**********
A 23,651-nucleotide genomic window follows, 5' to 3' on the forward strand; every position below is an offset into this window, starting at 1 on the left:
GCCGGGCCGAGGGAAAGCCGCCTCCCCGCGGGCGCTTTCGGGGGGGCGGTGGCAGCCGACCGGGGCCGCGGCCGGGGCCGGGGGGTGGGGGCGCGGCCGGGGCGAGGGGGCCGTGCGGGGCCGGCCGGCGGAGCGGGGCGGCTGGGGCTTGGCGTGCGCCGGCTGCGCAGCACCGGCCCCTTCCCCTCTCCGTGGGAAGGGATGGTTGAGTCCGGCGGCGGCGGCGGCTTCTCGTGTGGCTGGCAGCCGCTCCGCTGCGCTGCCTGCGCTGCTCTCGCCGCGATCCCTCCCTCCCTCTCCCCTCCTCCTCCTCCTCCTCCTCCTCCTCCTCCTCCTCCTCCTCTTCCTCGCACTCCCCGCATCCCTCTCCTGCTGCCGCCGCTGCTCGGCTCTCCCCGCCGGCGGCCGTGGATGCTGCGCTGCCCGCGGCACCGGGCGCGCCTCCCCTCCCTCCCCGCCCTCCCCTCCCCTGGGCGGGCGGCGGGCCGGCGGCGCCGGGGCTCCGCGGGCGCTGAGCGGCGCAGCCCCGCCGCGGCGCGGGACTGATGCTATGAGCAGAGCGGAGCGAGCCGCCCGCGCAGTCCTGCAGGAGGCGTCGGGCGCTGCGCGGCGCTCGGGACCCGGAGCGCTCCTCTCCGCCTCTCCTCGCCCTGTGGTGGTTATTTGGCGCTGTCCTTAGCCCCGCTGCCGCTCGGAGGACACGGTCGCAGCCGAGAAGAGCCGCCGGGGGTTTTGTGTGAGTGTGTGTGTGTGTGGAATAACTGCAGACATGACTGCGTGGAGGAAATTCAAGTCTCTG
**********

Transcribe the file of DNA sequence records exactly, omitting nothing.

A 23,651-nucleotide genomic window follows, 5' to 3' on the forward strand; every position below is an offset into this window, starting at 1 on the left:
GCCGGGCCGAGGGAAAGCCGCCTCCCCGCGGGCGCTTTCGGGGGGGCGGTGGCAGCCGACCGGGGCCGCGGCCGGGGCCGGGGGGTGGGGGCGCGGCCGGGGCGAGGGGGCCGTGCGGGGCCGGCCGGCGGAGCGGGGCGGCTGGGGCTTGGCGTGCGCCGGCTGCGCAGCACCGGCCCCTTCCCCTCTCCGTGGGAAGGGATGGTTGAGTCCGGCGGCGGCGGCGGCTTCTCGTGTGGCTGGCAGCCGCTCCGCTGCGCTGCCTGCGCTGCTCTCGCCGCGATCCCTCCCTCCCTCTCCCCTCCTCCTCCTCCTCCTCCTCCTCCTCCTCCTCCTCCTCCTCTTCCTCGCACTCCCCGCATCCCTCTCCTGCTGCCGCCGCTGCTCGGCTCTCCCCGCCGGCGGCCGTGGATGCTGCGCTGCCCGCGGCACCGGGCGCGCCTCCCCTCCCTCCCCGCCCTCCCCTCCCCTGGGCGGGCGGCGGGCCGGCGGCGCCGGGGCTCCGCGGGCGCTGAGCGGCGCAGCCCCGCCGCGGCGCGGGACTGATGCTATGAGCAGAGCGGAGCGAGCCGCCCGCGCAGTCCTGCAGGAGGCGTCGGGCGCTGCGCGGCGCTCGGGACCCGGAGCGCTCCTCTCCGCCTCTCCTCGCCCTGTGGTGGTTATTTGGCGCTGTCCTTAGCCCCGCTGCCGCTCGGAGGACACGGTCGCAGCCGAGAAGAGCCGCCGGGGGTTTTGTGTGAGTGTGTGTGTGTGTGGAATAACTGCAGACATGACTGCGTGGAGGAAATTCAAGTCTCTG